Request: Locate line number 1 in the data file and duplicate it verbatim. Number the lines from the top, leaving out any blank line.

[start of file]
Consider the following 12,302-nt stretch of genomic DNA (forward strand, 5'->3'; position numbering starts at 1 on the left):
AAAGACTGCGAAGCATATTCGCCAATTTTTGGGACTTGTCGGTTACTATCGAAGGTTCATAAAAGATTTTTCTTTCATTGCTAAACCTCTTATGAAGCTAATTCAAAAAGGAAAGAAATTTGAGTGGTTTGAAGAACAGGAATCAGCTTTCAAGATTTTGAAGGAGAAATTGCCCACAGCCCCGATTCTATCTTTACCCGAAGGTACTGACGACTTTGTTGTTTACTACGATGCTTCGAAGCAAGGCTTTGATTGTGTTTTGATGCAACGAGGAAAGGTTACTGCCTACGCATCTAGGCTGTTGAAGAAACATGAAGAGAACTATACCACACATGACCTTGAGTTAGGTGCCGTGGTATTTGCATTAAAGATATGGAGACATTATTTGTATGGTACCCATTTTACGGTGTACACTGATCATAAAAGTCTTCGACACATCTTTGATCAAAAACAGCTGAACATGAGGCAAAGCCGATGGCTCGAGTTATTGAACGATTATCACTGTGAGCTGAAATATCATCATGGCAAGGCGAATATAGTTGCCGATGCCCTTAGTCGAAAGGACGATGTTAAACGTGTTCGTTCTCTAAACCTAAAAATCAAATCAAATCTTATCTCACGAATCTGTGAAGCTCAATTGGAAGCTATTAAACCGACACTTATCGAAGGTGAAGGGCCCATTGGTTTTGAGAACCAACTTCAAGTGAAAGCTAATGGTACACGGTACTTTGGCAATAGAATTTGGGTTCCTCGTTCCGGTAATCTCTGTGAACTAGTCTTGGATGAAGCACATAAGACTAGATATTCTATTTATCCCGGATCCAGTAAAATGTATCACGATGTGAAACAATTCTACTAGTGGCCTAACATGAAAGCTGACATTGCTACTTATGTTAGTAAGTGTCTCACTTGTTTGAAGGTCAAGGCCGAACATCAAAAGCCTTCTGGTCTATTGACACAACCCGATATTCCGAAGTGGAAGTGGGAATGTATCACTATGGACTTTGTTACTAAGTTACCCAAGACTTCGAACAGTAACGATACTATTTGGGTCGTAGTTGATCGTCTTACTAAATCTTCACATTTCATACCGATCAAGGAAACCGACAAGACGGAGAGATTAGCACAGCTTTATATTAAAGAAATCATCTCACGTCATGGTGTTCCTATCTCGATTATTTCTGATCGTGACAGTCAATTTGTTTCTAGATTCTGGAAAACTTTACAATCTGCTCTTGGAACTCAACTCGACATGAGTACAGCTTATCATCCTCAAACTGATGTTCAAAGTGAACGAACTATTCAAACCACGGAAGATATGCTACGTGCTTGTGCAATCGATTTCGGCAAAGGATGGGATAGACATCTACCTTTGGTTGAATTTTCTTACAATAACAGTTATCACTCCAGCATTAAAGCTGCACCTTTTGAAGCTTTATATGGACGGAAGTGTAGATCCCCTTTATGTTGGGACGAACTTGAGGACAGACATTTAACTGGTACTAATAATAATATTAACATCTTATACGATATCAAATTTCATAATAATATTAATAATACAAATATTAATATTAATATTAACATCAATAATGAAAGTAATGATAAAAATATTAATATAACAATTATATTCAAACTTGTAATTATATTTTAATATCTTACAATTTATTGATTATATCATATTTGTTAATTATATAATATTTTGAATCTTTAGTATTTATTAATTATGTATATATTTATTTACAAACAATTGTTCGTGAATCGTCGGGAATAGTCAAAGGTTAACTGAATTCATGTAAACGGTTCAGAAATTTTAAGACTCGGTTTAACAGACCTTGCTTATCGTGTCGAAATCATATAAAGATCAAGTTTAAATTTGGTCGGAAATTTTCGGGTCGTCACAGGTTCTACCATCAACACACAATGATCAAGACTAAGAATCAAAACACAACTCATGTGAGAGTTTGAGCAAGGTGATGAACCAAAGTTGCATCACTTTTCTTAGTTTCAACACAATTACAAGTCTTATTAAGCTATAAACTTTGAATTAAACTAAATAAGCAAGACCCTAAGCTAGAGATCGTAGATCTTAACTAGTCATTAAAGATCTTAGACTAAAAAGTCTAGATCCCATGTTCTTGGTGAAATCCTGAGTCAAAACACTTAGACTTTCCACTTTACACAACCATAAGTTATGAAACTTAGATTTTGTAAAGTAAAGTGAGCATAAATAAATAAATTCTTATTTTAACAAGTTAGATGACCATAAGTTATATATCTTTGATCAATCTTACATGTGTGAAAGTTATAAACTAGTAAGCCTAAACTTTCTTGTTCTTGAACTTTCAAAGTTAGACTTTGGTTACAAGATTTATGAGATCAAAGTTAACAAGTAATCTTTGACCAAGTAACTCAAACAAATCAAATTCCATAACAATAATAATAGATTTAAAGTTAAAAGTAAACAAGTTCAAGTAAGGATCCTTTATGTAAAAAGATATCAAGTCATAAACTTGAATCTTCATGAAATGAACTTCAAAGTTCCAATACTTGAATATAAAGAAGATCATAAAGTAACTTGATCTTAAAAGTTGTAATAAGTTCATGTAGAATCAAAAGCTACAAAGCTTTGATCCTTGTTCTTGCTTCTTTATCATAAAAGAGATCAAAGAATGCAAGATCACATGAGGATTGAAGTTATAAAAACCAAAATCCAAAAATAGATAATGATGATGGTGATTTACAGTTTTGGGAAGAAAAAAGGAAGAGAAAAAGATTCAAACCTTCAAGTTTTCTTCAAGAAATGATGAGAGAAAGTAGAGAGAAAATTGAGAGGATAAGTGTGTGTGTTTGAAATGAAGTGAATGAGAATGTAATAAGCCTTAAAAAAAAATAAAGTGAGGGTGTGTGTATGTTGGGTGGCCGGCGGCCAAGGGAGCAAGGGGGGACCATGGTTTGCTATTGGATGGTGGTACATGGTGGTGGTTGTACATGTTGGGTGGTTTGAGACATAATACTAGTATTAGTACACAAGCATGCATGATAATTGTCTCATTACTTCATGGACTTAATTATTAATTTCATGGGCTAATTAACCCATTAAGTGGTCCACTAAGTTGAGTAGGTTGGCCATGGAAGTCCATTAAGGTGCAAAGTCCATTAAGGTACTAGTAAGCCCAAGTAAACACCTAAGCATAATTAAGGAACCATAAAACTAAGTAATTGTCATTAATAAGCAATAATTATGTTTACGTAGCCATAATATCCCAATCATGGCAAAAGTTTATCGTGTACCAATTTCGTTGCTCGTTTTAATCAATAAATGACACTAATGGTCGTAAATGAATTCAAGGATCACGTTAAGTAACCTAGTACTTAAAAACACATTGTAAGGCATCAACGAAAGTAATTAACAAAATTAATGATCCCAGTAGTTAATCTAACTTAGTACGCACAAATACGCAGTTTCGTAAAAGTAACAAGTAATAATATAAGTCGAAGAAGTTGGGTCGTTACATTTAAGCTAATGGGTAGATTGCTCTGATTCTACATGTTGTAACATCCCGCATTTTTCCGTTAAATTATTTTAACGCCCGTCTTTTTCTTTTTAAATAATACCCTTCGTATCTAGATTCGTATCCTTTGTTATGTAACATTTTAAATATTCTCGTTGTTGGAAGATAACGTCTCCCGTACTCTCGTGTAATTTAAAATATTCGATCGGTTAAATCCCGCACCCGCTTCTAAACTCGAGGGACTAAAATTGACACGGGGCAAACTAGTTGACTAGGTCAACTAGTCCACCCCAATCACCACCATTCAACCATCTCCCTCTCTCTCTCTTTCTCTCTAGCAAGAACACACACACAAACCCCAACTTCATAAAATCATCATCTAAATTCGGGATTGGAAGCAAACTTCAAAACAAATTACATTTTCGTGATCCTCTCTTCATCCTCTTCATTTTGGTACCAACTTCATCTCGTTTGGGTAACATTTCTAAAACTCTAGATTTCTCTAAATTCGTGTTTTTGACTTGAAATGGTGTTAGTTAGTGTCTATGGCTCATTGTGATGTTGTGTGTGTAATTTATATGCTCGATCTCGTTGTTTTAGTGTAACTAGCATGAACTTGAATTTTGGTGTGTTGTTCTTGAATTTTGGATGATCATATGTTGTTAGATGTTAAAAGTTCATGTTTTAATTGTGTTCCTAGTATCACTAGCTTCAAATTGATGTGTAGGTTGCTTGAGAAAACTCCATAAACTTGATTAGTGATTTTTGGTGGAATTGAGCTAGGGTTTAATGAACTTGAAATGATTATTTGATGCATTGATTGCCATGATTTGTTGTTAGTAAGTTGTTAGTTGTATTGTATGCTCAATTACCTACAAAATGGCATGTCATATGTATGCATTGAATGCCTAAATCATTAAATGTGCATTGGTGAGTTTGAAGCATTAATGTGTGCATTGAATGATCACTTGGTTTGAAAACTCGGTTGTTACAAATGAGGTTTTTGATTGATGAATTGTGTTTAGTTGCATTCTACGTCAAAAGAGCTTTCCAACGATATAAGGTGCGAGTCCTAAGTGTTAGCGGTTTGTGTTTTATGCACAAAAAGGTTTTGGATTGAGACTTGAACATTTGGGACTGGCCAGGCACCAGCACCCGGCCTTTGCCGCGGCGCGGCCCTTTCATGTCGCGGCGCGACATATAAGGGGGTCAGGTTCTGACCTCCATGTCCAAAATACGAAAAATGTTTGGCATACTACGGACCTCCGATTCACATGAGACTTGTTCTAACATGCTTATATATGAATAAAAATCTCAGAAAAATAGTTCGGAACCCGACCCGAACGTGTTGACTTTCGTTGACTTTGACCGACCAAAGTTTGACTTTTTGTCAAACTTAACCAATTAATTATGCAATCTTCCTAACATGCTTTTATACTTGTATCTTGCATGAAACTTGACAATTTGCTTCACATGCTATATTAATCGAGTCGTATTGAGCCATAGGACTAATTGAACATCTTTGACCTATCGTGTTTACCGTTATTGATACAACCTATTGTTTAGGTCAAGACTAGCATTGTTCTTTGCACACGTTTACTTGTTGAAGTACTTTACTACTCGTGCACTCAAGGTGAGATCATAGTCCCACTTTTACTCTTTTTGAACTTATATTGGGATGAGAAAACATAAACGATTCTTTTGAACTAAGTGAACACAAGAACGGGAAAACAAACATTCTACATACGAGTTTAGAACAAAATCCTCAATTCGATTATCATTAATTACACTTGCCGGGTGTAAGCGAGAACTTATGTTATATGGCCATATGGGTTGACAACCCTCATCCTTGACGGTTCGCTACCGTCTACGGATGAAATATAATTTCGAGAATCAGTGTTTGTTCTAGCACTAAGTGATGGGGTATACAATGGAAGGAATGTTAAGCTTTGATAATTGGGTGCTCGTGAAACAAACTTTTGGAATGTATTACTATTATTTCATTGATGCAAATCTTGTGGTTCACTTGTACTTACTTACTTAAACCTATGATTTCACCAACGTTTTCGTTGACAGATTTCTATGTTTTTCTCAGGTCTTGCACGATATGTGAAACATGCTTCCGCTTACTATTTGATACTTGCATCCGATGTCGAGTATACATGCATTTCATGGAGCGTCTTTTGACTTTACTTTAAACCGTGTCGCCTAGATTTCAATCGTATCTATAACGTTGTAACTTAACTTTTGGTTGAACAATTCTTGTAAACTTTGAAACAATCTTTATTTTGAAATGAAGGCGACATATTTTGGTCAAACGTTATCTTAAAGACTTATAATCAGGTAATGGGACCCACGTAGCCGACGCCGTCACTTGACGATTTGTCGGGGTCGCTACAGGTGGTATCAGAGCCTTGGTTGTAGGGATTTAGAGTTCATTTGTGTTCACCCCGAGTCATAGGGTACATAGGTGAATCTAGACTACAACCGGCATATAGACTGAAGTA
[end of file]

Consider the following 12,302-nt stretch of genomic DNA (forward strand, 5'->3'; position numbering starts at 1 on the left):